Buying a new car is a big deal. There’s a lot to think about: financing, gas mileage, warranty, number of passengers it can fit, and so on. But things get even more complicated when, instead of a new car, it’s a used car you’re shopping for.
Going the used car route can be tricky, but far more cost-effective than buying a new car. In fact, as soon as you’re the official owner of a brand new car, its value decreases!
Used cars have been owned, tested, and hopefully maintained for multiple years. In other words, they have already experienced the value drop of being owned by someone–so you can benefit from that–and they have proven themselves road-worthy simply by still existing.
So, what are some things to think about when you are buying a used car?
1. Your needs and what you can afford.
- How much money can you afford to pay per month on a car loan?
Consider how much disposable income (spending money) you have each month. A good way to gauge this (and to save up for a down payment) is to put any excess money not needed for bills/food/necessities into your savings account and see how much you come up within a month.
If you’ve put away $300 over the course of the month without having to dip into that for things you need, then that MIGHT be what you can spend per month on your car. Keep in mind you’ll want some wiggle room (consider your car insurance payments) and don’t forget about any future expenses that may pop up later (will your child need daycare or school supplies? do you owe taxes? what if your house needs maintenance? how much will you spend in gas on the new car?)
- What do you need in a car, and will it be in your budget?
Do you need something that’s good on gas? Remember, your monthly budget may change depending on how much you have to spend on gas.
How many people will you need to fit in your car? If you are planning to expand your family in the coming years, a compact car might not be a fitting investment. But if it’s just you and your pup, maybe it is!
2. Investigating your used car prospect.
- Ask about proper maintenance, especially Timing Component replacement. Was it completed? Different vehicles have different requirements for when the timing chain/belt and other components need to be replaced. Sometimes it’s as early as 70,000 miles and sometimes it’s more than 100k. This is often an expensive procedure, but it needs to be done or it puts the car at risk of breaking down and sometimes even permanent engine damage if the components fail.
- Look at the brakes. Usually, you can see the rotors through the wheel, do they look chewed up or uneven? If so, those will likely need to be replaced along with the pads and possibly even the calipers. Replacement isn’t the most expensive procedure, but rotors, which have a minimum thickness should be replaced when they wear down and are too thin to take the pressure of the caliper and pad squeezing on it to stop the car. Rotors with natural-looking holes drilled in them are fine, those are there to fight overheating.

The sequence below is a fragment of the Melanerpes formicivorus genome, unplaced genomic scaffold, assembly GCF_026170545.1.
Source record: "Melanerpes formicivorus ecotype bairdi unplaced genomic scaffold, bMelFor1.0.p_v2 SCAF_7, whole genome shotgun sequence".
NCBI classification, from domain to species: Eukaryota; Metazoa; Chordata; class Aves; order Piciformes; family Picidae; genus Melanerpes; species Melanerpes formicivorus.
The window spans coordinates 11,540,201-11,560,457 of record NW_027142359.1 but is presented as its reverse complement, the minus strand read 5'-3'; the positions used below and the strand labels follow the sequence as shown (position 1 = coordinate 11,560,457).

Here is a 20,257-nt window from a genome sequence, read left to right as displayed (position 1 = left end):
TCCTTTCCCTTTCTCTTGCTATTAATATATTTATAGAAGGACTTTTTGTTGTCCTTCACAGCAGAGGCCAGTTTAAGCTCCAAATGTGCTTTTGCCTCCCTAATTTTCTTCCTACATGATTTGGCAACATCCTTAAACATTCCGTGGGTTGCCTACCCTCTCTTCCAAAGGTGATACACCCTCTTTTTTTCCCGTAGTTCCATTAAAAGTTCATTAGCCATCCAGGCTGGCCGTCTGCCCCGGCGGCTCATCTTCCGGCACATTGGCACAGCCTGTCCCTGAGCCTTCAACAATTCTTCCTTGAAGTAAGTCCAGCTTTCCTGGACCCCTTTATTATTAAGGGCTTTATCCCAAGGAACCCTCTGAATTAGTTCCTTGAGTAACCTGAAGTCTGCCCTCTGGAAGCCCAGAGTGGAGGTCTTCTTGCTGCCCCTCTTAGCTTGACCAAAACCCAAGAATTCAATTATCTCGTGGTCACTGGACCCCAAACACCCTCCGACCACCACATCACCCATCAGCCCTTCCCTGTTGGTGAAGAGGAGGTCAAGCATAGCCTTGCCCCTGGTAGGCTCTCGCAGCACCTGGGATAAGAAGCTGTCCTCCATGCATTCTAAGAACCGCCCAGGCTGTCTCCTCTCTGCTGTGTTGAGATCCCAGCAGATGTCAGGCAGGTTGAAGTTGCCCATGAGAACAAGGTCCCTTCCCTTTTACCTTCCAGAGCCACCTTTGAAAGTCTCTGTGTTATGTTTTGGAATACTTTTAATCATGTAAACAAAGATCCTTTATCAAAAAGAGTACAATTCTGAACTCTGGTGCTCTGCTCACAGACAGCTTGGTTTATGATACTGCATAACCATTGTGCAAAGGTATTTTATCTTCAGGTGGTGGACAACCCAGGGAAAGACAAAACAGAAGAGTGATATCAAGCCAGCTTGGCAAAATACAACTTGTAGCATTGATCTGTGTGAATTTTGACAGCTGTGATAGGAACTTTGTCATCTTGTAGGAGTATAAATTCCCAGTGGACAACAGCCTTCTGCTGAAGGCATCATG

- How do the tires look? Is there deep enough tread on them to know they will be safe for a while before needing to be replaced?
- Take a look at, or ask about, the exhaust. We live in Ohio. Let’s face it, our exhaust systems don’t last long. They take most of the damage from the salt and road grime and rarely get washed properly. If you’re able to, give a look at the mufflers and what’s called the flex-pipe (on some cars, not all). Look for holes in the mufflers and rust on the flex pipe. The flex pipe is typically the thinnest piece of metal on the system and is under the most stress. It’s designed to bend and allow the rest of the exhaust to swing or move when you turn corners or hit a bump. It tends to be the first to fall to the elements.
- Look at the title. Some cars have what’s called a salvage title and were declared a total loss by an insurance company due to anything from a natural disaster (flood damage) to being in a wreck. Cars with titles like this can be risky and will require some serious scrutiny.
- Consider selling your current vehicle privately instead of trading in. Most of the time the market price for a vehicle sold privately is higher than what a dealer will offer. However, if your car needs a lot of work done or isn’t in the best shape, it may not be easy to sell privately or could require some work first.
- Ask if they can provide the Vehicle History Report, if they don’t have one available, have them provide you the car’s VIN so you can look into it yourself using Carfax or AutoCheck.
3. Make the deal and do the paperwork.
- Come to a final agreement on the price. If you are buying from a dealership, review the sales contract thoroughly. It should list the cost of the vehicle, a documentation fee, possibly a charge for the smog certificate, sales tax, and license fees.
- If you are buying from a private seller, make sure the title and registration are properly transferred. It might be prudent to do the deal at an FFCCU branch to have a notary on hand to make sure everything is taken care of.
- Have you thought about extra coverage just in case? With Guaranteed Asset Protection (GAP) coverage, in the event of a total loss, the difference between what your vehicle is worth and what is still owed on the loan is covered. PLUS our GAP coverage includes $1,000 towards a replacement vehicle when you finance your next car with us. Learn about the other advantages of using GAP here.
- Consider an extended warranty if the car isn’t a certified pre-owned vehicle or doesn’t come with it’s own warranty. It’s nice to have just in case your used car experiences a sudden breakdown.